A lot or a little?
The parents' guide to what's in this movie.
What parents need to know
Parents need to know that His House is a 2020 horror-drama in which a young refugee couple from South Sudan discover that their new apartment in England is haunted. Expect both horror movie and war violence. Monstrous-looking demons appear and disappear inside and outside the walls of the apartment, replete with scary sounds and jump scares. One character stabs himself in the arm with a large knife, creating a large wound and blood. Woman stabs man in the thigh with a screwdriver. Attacks with a knife. In flashback scenes, two main characters shown escaping their South Sudanese village as it's being attacked in the midst of a brutal civil war. Characters shown getting shot by machine guns. A man on fire stumbles down the street before falling to his death. Dead bodies piled up inside a classroom. A young girl drowns on a boat bound for England. A woman talks of finding her family butchered to death. Young girl shown screaming for her mother as she was one of the last to get on a bus escaping her village. Woman encounters racism while trying to find a doctor's office, is told by teens to "go back to Africa." Cigarette smoking. Drinking in a pub. Infrequent profanity, including "f--k."
- Parents say
- Kids say
What's the story?
In HIS HOUSE, Bol and Rial Majur are a young couple from South Sudan trying to begin a new life in England. They escaped the horrors of the civil war in their South Sudanese homeland, and while refugees in England, they hope that they're on the path to citizenship. One of the conditions of attaining citizenship is that they're to live in a dilapidated apartment in London to wait out the time until they may be granted citizenship. Upon arrival in this new apartment, they soon discover, in addition to the garbage in the yard and inside the building, something seems to be lurking in the walls. Strange noises occur at all hours. Demonic apparitions seem to appear. Rial soon believes it to be the work of an "apeth," or witch, who is offering them a trade: If they allow themselves to be taken by the demons, the young girl who journeyed with them from South Sudan who died of drowning when their boat capsized en route to England will get to live again. While Rial sees this as a sign for them to leave England, Bol is determined to stay and to stop the demons from haunting their new home.
Is it any good?
His House is a refreshingly thoughtful and poignant horror-drama. It's refreshing because so much horror these days is lazy and cheesy, with paint(splatter)-by-number stories that all start to seem the same, or are just some idiotic "Part 87" sequel of some long worn-out franchise. In His House, the "haunted house" story is a way to explore the plight of refugees, the challenges of trying to adapt to an alien land, of trying to make a fresh start in life, of the ghosts of the past that can haunt our waking and sleeping presents. It's not an easy thing to mix the realism of a newly-arrived refugee getting lost in the streets of London while trying to find her new doctor and the magical realism of the recently dead peeking through the walls of these same refugees from the walls of where they have been sent to live. Often, blends like these are clunky and heavy-handed, but it works here.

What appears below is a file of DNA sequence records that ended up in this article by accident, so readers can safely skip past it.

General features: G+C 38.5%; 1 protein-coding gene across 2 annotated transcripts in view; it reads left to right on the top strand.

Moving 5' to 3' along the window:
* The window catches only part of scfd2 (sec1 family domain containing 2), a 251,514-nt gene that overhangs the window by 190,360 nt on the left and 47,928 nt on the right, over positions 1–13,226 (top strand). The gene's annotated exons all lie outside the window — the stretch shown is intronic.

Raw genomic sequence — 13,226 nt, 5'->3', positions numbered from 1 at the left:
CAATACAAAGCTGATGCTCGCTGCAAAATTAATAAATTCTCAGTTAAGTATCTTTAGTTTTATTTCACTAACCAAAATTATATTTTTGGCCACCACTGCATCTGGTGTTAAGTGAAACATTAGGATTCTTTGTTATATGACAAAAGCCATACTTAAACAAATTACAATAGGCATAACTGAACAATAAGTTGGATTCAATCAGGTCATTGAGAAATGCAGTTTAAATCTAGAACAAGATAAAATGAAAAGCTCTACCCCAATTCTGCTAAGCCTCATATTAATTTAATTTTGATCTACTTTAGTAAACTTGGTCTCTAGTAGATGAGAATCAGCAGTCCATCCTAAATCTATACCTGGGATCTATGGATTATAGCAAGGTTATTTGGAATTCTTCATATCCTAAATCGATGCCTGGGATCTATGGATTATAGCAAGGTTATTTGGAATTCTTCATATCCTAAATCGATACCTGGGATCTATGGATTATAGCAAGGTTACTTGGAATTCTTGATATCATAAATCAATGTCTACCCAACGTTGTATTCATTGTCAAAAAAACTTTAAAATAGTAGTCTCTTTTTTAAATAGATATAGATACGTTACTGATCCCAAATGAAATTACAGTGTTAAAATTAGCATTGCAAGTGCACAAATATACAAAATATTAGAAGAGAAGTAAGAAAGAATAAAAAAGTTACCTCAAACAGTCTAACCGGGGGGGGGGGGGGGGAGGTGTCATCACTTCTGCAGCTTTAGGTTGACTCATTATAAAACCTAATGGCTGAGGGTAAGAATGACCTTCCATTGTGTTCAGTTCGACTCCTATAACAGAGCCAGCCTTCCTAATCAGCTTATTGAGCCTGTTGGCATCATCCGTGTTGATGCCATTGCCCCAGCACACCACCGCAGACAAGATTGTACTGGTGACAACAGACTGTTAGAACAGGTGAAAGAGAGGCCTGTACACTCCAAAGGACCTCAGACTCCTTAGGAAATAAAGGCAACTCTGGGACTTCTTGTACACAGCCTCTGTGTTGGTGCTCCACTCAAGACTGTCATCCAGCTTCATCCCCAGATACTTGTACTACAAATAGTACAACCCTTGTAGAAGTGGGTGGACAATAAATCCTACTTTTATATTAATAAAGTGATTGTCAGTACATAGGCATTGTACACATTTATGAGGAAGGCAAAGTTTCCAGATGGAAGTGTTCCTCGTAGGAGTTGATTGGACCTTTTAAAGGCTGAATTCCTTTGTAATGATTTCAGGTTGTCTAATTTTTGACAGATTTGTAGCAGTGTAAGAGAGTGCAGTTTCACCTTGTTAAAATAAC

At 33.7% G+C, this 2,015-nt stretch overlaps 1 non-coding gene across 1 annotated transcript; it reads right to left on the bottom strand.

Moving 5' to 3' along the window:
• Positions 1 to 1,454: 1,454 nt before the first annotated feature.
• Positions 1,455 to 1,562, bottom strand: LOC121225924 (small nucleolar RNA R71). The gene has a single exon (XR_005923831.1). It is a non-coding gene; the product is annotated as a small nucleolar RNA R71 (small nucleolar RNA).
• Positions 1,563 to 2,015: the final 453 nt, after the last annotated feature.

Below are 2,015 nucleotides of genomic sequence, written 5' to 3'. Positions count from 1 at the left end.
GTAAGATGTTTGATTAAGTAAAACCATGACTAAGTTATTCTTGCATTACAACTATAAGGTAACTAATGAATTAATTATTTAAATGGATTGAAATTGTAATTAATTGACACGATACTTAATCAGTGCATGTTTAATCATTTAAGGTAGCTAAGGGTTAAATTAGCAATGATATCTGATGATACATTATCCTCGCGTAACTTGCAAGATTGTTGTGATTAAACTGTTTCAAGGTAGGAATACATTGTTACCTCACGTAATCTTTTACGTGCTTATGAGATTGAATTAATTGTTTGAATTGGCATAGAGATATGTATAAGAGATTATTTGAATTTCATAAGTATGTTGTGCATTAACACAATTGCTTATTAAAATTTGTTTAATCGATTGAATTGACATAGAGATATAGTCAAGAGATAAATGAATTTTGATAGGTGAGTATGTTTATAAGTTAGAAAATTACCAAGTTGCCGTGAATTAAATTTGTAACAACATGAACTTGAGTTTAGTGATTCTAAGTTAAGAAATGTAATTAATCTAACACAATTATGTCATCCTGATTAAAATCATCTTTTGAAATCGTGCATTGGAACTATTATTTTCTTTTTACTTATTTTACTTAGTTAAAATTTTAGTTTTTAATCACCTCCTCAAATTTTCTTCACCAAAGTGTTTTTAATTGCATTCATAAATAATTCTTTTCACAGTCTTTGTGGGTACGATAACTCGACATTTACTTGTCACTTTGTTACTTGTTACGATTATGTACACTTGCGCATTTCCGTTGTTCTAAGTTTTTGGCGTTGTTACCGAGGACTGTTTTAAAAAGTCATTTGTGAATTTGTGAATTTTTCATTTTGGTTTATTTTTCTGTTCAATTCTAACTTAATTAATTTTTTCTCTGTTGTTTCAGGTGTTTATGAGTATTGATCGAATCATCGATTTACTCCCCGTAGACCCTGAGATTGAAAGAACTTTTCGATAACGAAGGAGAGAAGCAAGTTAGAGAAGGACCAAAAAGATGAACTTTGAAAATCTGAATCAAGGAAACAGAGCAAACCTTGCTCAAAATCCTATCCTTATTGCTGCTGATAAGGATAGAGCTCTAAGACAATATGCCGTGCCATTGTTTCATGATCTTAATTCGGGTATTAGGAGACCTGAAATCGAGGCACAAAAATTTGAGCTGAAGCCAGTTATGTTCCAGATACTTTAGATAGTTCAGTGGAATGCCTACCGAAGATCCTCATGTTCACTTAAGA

Furthermore, unlike most horror movies where the audience is given just enough about the characters to make them likable or unlikeable enough to derive entertainment value out of their survival or brutal murder at the hands of their tormentors, the two main characters are fully developed -- human, flawed, survivors -- to the point that you want them not only to survive, but also to prosper in their new lives. The growing divide between Bol, a former banker who is determined to put his past behind him and start again in England no matter what, and Rial, a former teacher who sees the emergence of the "apeth" (witch) in their apartment as a sign to leave their strange new country, adds another layer of conflict, made all the more engaging as more and more is revealed about their relationship and their pasts. His House should be welcome viewing for those who have grown beyond weary with the phoned-in hackiness of so many horror movies these days.
Talk to your kids about ...
Families can talk about horror movies. Many horror movies have a kind of "paint (or splatter)-by-numbers" quality them in that they all seem to follow the same formula. How is this movie different?
How is this both a drama and a horror movie? How do the two connect?
What do you think are the deeper messages the movie is trying to communicate, in terms of refugees, immigration, how it can be bittersweet to leave the past behind, and the difficulty of trying to move on from one's traumatic past?
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